News & Politics

Washingtonian of the Year 2010: Devon McTavish

Speaking out about a tough disease

Photograph by Stephen Voss.

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Watch DC United’s Devon McTavish on the soccer field and you’ll see strength and grace. What you won’t see is that McTavish suffers from Crohn’s disease, a chronic condition that causes gastrointestinal inflammation.

Although 1.4 million Americans have Crohn’s and similar conditions, it’s not the kind of thing celebrities like to talk about. McTavish does. He’s raising awareness and funds for the Greater Washington DC/Virginia Chapter of the Crohn’s & Colitis Foundation of America (CCFA).

McTavish has hosted fundraising events and recruited his teammates to take part. He has chaired two walks for the foundation and gotten DC United involved in the events. McTavish raised nearly $7,000 just by blogging about the disease and challenging fans to help.

When he was 16, McTavish returned from a vacation in Mexico with what his family assumed was a stomach bug. The symptoms persisted for three painful months until a pediatric gastroenterologist at the University of Virginia diagnosed the ailment as Crohn’s.

By then, McTavish was playing soccer and basketball for his high school in Winchester. As he tells audiences, he had to sit out a few practices and take some extra breaks, but he never missed a game.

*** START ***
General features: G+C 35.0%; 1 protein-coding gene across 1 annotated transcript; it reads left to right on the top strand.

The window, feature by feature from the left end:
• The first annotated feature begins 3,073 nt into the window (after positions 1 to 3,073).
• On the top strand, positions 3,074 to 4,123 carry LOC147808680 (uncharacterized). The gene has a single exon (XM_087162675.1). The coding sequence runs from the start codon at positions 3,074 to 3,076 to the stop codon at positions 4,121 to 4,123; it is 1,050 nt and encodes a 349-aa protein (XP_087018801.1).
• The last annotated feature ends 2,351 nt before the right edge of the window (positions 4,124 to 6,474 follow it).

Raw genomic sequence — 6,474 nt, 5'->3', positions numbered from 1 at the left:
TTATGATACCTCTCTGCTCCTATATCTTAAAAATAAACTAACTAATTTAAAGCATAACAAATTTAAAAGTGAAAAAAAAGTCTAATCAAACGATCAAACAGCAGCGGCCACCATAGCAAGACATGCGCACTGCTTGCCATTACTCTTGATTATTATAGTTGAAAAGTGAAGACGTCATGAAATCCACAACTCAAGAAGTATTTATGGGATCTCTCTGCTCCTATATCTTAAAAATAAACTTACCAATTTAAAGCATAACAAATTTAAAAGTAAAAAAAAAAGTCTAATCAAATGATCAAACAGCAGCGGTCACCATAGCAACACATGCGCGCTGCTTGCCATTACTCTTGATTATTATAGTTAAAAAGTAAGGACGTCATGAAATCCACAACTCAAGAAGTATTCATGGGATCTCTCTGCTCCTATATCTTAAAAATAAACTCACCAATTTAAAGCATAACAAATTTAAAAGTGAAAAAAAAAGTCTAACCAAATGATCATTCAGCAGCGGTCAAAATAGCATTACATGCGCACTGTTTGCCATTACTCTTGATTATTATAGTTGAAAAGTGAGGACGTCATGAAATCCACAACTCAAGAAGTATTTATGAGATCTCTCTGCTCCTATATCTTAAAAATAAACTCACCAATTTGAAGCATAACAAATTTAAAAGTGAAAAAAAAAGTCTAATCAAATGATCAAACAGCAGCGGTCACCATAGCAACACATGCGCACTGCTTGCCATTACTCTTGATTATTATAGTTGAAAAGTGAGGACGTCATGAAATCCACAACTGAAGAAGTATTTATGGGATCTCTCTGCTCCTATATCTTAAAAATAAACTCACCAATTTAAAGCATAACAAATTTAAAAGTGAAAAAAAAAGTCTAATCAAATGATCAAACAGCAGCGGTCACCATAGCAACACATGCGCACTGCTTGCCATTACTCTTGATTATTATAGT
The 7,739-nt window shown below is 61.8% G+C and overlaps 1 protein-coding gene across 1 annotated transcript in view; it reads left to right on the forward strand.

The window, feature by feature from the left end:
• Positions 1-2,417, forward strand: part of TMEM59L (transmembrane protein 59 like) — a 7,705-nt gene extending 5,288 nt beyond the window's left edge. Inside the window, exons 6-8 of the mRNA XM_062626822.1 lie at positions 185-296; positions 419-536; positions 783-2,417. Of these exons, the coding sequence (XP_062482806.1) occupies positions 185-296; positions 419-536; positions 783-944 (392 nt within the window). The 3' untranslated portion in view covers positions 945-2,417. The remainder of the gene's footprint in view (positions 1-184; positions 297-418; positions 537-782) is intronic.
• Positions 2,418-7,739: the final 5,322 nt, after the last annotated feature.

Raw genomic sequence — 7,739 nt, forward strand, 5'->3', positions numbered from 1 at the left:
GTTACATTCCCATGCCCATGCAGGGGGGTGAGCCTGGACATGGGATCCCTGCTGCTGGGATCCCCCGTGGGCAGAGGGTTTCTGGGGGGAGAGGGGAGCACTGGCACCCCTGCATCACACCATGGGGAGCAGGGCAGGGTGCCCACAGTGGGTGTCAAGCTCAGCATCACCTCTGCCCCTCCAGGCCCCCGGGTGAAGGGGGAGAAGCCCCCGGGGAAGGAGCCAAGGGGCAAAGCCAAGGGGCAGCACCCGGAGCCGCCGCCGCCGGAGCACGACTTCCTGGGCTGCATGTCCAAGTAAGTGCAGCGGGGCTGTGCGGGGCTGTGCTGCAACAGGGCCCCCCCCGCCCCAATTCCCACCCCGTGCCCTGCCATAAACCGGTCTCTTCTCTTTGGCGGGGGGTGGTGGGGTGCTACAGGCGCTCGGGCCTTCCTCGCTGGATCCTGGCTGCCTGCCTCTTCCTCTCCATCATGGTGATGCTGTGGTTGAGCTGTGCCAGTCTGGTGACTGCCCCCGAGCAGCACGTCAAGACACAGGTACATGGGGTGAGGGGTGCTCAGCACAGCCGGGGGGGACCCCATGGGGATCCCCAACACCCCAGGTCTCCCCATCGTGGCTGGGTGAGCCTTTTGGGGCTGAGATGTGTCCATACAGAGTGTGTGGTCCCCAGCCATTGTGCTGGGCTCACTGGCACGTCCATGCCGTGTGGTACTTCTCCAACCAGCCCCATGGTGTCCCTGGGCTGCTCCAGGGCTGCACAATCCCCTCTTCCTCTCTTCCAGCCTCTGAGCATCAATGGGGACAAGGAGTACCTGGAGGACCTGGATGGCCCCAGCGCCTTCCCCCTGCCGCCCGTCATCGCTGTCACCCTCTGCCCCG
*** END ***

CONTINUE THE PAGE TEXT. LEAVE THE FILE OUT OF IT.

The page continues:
DC United gives him a platform to spread the message that Crohn’s doesn’t have to mean the end of an active life.

McTavish is also a team leader in community service. Working with both international Habitat for Humanity and the organization’s DC chapter was a welcome break from a tough soccer season, he says: “It’s nice to be able to get there and hit nails into a wall.”

He’s an enthusiastic volunteer for DC United’s community-service programs and works with the United Soccer Club to get more inner-city kids playing after-school soccer. He recently won his team’s MLS W.O.R.K.S. Humanitarian of the Year award.

McTavish’s warmth, enthusiasm, and ready smile impress everyone who meets him. “The biggest thing is his generosity and his genuineness,” says Marcy Fritter, development director for the local CCFA. “He’s just a genuinely good guy.”

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